• POL/SYN 330 Global Health
  • Statistics course from: BIO 200 Biometry, ECO 207 Business/Economics Statistics, MAT 110 Elementary Statistics, POL 207 Research Methods, PSY 200 Research I, or SOC 211 Statistics
  • PUH 310 Epidemiology
  • Public Health Internship
  • PUH 440 Public Health Capstone
  • One or two additional Public Health courses (students completing an approved Statistics course within their other major must take a second course)
    • HIS 205 History of US Medicine/Public Health
    • HIS 206 History of Urban Public Health
    • POL 214 Public Policy
    • POL 218 Public Administration
    • BIO 234 Anatomy & Physiology I
    • BIO 235 Anatomy & Physiology II
    • SOC 201 Social Problems
    • SOC 203 Human Services
    • SOC 262 Stratification
    • SOC 291 Environmental Sociology
    • PHI 260 Biomedical Ethics
    • LAS 299 Disease, Death and Society in Latin America 1850-1990
    • ESS 325 Geographical Information Systems
    • ANT 303 Food & Culture
    • PSY 206 Social Psychology
    • PSY 230 Human Development
    • REL 236 God and Doctors: Religion, Health and Medicine
    • PSY 290 Diversity Issues
    • PSY 390 Psychopathology
    • Comparative Health Systems
  • BIO 151 General Biology I: Structure & Function is recommended for the General Studies Foundations-Natural Science requirement.  Other Foundations-Natural Science courses are allowed

Public Health Minor


  • PUH 101 Introduction to Public Health
  • POL/SYN 330 Global Health
  • Statistics course from: BIO 200 Biometry, ECO 207 Business/Economics Statistics, MAT 110 Elementary Statistics, POL 207 Research Methods, PSY 200 Research I, or SOC 211 Statistics
  • PUH 310 Epidemiology
  • Public Health Internship

Legal Studies Minor

The interdisciplinary minor in Legal Studies is designed to help you develop a thorough understanding of our legal system. For those considering law school, it serves as excellent academic preparation. You study the place of the legal system among our civil institutions, and develop the ability to read, understand and assess critically Supreme Court cases. This minor is open to all students interested in studying our legal system regardless of concentration or career goal. Contact Suzanne Palmer, J.D. for additional information. A total of five courses are required.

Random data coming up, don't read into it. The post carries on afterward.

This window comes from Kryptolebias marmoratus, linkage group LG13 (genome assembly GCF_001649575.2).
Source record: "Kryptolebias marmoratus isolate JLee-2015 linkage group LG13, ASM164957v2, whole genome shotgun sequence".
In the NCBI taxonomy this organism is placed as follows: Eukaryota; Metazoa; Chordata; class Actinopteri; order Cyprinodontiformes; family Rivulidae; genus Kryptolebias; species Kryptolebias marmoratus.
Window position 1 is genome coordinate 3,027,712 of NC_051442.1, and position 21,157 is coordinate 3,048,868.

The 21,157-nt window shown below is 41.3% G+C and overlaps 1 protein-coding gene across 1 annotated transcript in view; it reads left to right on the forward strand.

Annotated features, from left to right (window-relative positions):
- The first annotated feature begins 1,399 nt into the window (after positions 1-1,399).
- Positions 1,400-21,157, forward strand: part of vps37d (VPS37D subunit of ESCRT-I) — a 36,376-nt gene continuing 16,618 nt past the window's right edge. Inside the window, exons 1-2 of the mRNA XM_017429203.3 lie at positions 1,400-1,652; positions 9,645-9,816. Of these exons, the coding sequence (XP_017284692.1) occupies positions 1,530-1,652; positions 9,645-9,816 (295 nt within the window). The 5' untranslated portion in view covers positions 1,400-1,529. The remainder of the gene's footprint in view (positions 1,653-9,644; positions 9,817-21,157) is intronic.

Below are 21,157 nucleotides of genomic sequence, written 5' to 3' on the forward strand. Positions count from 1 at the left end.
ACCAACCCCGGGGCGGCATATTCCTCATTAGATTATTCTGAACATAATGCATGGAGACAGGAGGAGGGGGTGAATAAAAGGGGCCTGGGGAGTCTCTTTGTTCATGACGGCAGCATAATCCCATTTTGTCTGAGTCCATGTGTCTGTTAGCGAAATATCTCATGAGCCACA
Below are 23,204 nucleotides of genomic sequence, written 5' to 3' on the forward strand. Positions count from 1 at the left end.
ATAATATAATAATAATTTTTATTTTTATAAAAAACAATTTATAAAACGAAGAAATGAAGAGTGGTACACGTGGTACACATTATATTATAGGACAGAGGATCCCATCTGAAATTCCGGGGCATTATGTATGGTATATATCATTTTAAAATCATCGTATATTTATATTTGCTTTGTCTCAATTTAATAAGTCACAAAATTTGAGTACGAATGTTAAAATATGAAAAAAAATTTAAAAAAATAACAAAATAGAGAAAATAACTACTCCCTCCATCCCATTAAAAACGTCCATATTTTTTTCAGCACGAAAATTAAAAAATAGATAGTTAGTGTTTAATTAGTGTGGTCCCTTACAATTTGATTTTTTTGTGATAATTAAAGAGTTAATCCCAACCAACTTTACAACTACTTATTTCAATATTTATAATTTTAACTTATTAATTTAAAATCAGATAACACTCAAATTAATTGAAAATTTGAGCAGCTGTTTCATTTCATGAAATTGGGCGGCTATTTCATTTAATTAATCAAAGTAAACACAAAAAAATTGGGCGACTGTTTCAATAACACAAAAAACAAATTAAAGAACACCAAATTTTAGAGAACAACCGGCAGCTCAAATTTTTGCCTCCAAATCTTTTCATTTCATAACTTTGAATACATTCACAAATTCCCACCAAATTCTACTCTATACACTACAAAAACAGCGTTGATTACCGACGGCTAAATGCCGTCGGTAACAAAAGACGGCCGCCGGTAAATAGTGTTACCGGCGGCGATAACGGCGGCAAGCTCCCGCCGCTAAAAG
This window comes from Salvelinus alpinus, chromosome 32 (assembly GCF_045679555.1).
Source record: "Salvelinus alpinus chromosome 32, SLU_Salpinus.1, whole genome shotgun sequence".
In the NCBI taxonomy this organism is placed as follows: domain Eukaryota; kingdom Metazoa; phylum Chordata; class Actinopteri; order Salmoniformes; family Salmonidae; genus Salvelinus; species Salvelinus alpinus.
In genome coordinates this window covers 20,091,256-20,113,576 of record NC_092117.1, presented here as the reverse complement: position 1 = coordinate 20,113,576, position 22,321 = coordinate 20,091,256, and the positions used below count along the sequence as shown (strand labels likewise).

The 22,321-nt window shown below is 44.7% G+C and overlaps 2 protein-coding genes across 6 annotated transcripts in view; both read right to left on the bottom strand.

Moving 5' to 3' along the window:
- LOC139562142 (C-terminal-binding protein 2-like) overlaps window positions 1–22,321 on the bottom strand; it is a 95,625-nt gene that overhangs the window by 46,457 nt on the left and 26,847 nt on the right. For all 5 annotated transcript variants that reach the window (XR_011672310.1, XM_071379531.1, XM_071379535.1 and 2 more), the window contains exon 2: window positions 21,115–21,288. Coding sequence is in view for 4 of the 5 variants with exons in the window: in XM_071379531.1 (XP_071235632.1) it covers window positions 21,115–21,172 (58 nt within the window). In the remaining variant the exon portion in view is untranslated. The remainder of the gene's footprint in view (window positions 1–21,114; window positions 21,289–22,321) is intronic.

REQUIRED of all minors:

  • POL 216 Law and Society

Take any TWO of the following:

  • POL 231/331 Criminal Law
  • POL 352 International Law & Organizations
  • POL 371 Constitutional Law
  • POL 372 Civil Liberties
  • POL 412 Law and Public Policy

Take any TWO of the following:

  • BUS 250 or BUS 351 Business Law I or II
  • PHI 150 Critical Thinking/Legal Reasoning (It is highly recommended that this course be taken by Sophomore year for anyone considering taking the LSAT, whether or not the Legal Studies Minor is completed.)
  • PHI 203 Ethics
  • PHI 204 Public Morality
  • PHI 230 Philosophy and Law
  • MUS 345 Music Law
  • POL 282/399 Internship

Secondary Social Studies Education

Students in History or Political Science preparing for a career in social sciences education take History and Political Science courses and a series of Education and other courses specified by the Education Department to meet Pennsylvania Department of Education regulations. As early as possible in their college experience, candidates for teacher certification in social studies should consult the Requirements section of the Education website and the chair of Education regarding specific course requirements. The Social Studies Education certification is a grades 7-12 program.